As cryptocurrencies fell, established asset managers such as Abrdn, Charles Schwab, and BlackRock worked hard to gain a foothold in the market. Not by investing directly in volatile cryptocurrencies, beware. Abrn, the UK investment group, recently took a stake in digital asset exchange Archax. BlackRock opens direct access for customers to the Coinbase crypto exchange. Schwab has launched a crypto-linked exchange-traded fund.
Skeptics will say that asset managers are scrambling to exploit an immature and speculative market, while unwary clients betting on cryptocurrencies are still vulnerable to hype or even fraud. Underscoring the risks, the Caisse de depot et placement du Quebec, a large Canadian pension fund manager, canceled what it admitted was a premature investment in bankrupt crypto lending platform Celsius Network.
BlackRock chief executive Larry Fink was an early critic of bitcoin, exposing it to accusations of inconsistency at best. But when he was pulling bitcoin in 2017, the crypto’s foundations were more shaky than they are today. It’s no surprise that companies such as BlackRock, which is also developing a cash bitcoin trust for institutional clients, are looking to tap into new groups of investors.
Asset managers must be open to the multiple futures of finance. Cryptocurrency could become a legitimate means of hedging the portfolios of sophisticated investors, like other alternative assets such as wine or gold. He could still pay to have some exposure. But whether or not cryptocurrencies recover to previous levels, market history suggests that there is usually something useful left over after bubbles burst.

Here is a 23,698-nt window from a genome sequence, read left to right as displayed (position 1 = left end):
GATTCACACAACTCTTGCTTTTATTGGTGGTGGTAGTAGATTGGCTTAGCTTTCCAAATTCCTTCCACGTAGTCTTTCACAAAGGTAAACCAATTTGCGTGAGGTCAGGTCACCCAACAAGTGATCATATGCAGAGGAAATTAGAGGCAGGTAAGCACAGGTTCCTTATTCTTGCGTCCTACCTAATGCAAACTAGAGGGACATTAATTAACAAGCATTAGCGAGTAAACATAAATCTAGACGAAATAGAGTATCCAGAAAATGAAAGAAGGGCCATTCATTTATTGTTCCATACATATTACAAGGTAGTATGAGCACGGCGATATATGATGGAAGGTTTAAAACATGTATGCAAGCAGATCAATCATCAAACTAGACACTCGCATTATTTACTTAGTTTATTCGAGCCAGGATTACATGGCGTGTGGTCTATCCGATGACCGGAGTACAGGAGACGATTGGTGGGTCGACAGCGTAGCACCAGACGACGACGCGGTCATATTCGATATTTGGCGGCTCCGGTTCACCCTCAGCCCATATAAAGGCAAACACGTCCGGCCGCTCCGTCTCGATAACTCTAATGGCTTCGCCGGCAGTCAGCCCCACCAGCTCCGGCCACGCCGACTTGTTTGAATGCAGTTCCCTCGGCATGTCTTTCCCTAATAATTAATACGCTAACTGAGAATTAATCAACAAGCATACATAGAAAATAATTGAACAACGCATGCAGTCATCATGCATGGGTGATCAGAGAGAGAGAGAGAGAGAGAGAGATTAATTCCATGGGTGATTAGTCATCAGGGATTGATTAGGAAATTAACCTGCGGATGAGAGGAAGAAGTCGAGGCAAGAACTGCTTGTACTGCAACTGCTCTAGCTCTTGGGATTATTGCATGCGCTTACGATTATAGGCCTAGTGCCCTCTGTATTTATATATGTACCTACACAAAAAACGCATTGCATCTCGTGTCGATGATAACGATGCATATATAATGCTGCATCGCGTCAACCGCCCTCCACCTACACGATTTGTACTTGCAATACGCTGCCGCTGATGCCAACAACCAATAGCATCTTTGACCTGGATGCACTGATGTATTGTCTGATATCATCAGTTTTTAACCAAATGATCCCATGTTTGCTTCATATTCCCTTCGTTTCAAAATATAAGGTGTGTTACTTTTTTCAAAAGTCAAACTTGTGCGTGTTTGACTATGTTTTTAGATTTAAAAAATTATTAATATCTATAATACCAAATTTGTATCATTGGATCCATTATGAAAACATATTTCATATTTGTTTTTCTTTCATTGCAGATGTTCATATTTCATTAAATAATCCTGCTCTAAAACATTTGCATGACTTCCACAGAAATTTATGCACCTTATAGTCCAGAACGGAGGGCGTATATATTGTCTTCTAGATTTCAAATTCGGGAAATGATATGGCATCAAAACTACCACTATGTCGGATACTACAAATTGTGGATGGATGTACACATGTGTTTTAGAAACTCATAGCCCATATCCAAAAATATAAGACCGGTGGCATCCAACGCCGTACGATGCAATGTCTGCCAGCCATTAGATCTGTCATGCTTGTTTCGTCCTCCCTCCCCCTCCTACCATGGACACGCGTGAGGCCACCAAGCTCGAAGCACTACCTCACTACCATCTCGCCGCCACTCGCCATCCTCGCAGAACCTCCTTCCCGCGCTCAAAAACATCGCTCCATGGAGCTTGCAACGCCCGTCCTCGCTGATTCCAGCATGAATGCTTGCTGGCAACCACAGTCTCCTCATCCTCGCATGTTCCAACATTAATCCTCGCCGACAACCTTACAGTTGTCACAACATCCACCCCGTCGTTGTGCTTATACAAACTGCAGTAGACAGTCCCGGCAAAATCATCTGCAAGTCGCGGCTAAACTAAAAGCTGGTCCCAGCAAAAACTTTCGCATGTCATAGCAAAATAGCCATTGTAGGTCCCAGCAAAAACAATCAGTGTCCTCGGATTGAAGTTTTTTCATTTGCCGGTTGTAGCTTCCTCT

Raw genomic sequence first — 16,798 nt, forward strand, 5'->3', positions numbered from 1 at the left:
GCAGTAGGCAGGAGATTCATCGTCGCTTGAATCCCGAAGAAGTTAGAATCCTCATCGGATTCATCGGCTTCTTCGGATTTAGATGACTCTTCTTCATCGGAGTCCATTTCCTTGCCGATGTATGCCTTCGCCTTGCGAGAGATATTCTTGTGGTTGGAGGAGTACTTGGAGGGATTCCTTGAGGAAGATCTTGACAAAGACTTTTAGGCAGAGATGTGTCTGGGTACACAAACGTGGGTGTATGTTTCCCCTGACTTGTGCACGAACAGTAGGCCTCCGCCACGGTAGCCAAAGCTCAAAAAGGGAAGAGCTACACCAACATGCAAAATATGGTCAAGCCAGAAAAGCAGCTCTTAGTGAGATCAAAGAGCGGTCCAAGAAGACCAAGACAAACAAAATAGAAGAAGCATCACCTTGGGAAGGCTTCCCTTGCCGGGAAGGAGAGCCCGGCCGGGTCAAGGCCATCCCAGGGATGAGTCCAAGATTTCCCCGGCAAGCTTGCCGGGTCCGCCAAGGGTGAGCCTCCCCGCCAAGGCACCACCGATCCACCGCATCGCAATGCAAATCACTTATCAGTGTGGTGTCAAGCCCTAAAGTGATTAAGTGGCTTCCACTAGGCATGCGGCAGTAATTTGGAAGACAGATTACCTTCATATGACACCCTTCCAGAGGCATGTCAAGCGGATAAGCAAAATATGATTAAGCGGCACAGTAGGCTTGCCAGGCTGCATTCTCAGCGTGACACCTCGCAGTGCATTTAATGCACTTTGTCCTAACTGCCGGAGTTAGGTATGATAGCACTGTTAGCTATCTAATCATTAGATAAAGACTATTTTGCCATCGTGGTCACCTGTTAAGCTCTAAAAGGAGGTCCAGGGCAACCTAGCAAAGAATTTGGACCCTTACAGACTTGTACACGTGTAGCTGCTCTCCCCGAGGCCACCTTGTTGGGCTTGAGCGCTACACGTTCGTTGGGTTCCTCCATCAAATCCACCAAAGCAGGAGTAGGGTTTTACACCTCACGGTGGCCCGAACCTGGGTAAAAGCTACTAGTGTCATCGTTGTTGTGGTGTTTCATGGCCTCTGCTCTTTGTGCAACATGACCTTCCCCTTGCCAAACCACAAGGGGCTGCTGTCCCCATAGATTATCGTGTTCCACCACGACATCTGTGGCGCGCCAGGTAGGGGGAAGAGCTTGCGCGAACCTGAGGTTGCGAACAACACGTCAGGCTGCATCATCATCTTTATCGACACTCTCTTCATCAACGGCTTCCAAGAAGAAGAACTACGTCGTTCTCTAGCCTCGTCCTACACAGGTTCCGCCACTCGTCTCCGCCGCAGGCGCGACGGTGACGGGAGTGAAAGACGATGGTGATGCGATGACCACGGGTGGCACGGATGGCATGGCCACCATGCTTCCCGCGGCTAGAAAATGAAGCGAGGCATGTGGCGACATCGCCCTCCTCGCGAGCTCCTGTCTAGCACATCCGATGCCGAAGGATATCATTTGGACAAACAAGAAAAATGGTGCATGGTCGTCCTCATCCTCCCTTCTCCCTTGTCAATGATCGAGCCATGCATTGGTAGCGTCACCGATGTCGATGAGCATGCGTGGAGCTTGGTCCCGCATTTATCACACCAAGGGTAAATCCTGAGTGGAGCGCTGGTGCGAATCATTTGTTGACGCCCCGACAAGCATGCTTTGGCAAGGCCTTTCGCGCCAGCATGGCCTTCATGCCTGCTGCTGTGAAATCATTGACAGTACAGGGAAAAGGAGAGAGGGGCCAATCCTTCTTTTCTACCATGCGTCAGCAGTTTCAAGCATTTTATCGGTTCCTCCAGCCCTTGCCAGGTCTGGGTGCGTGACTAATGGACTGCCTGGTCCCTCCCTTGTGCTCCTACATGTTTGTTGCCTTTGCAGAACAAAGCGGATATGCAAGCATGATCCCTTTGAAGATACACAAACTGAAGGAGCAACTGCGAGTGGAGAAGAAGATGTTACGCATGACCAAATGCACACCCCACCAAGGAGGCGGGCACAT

By investing in the market superstructure now, asset managers can also prepare for the possible advent of central bank digital currencies, which deliver some of the promised benefits of crypto with the security of central bank backing. They improve their understanding of the underlying technology, such as blockchain. And they can put themselves in a position to hire young, innovative employees and fintech experts laid off by shrinking crypto companies. In other words, it is perfectly possible to embrace the technology, entrepreneurship, and innovation of crypto while remaining aloof from the asset class itself.
As for mainstream investors, the growing ties between high finance and crypto seem one step away from the origins of digital currencies as a tool of establishment demolition. But at least by screening their investment through orthodox institutions, they limit their exposure to theft and fraud. Even so, cryptocurrencies are still largely unsupervised, have the potential to contribute to greater market instability, and are a risky home for savings for retail investors accustomed to stronger regulatory protection.
The obvious solution is to put in firm guardrails, as this journal has repeatedly suggested. Unfortunately, different organizations and countries have divergent attitudes. Financial entrepreneurs and innovators will naturally seek to exploit these differences. For example, crypto companies are pushing to ensure that cryptocurrencies are regulated by the Commodity Futures Trading Commission, which regulates derivatives, rather than the more hawkish Securities and Exchange Commission.
In what remains a market where buyers are wary, the involvement of asset managers provides an additional thin layer of security. Their interest could bolster surviving crypto companies that want to gain access to institutional clients. But with the power of asset managers comes the responsibility to help the crypto market grow and to help protect the most vulnerable investors while it does.